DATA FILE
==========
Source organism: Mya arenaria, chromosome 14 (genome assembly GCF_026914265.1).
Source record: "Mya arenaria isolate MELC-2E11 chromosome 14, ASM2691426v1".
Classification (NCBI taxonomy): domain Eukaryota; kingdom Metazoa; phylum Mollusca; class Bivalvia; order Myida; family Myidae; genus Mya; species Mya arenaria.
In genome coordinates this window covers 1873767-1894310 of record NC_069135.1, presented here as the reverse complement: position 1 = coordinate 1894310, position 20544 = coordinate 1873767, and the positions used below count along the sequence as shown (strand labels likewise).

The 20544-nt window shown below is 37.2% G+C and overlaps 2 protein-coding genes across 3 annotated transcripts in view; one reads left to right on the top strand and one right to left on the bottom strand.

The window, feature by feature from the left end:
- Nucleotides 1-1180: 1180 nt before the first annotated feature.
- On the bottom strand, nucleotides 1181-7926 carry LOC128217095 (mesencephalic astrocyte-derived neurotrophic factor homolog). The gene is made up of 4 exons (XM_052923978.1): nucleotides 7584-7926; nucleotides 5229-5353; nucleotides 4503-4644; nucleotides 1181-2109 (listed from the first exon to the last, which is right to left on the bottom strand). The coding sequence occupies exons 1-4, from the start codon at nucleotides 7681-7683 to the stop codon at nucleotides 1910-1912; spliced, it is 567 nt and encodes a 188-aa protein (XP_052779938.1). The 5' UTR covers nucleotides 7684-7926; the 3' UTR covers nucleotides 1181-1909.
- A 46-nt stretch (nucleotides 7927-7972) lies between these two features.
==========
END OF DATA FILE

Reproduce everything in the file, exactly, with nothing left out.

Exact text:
Source organism: Mya arenaria, chromosome 14 (genome assembly GCF_026914265.1).
Source record: "Mya arenaria isolate MELC-2E11 chromosome 14, ASM2691426v1".
Classification (NCBI taxonomy): domain Eukaryota; kingdom Metazoa; phylum Mollusca; class Bivalvia; order Myida; family Myidae; genus Mya; species Mya arenaria.
In genome coordinates this window covers 1873767-1894310 of record NC_069135.1, presented here as the reverse complement: position 1 = coordinate 1894310, position 20544 = coordinate 1873767, and the positions used below count along the sequence as shown (strand labels likewise).

The 20544-nt window shown below is 37.2% G+C and overlaps 2 protein-coding genes across 3 annotated transcripts in view; one reads left to right on the top strand and one right to left on the bottom strand.

The window, feature by feature from the left end:
- Nucleotides 1-1180: 1180 nt before the first annotated feature.
- On the bottom strand, nucleotides 1181-7926 carry LOC128217095 (mesencephalic astrocyte-derived neurotrophic factor homolog). The gene is made up of 4 exons (XM_052923978.1): nucleotides 7584-7926; nucleotides 5229-5353; nucleotides 4503-4644; nucleotides 1181-2109 (listed from the first exon to the last, which is right to left on the bottom strand). The coding sequence occupies exons 1-4, from the start codon at nucleotides 7681-7683 to the stop codon at nucleotides 1910-1912; spliced, it is 567 nt and encodes a 188-aa protein (XP_052779938.1). The 5' UTR covers nucleotides 7684-7926; the 3' UTR covers nucleotides 1181-1909.
- A 46-nt stretch (nucleotides 7927-7972) lies between these two features.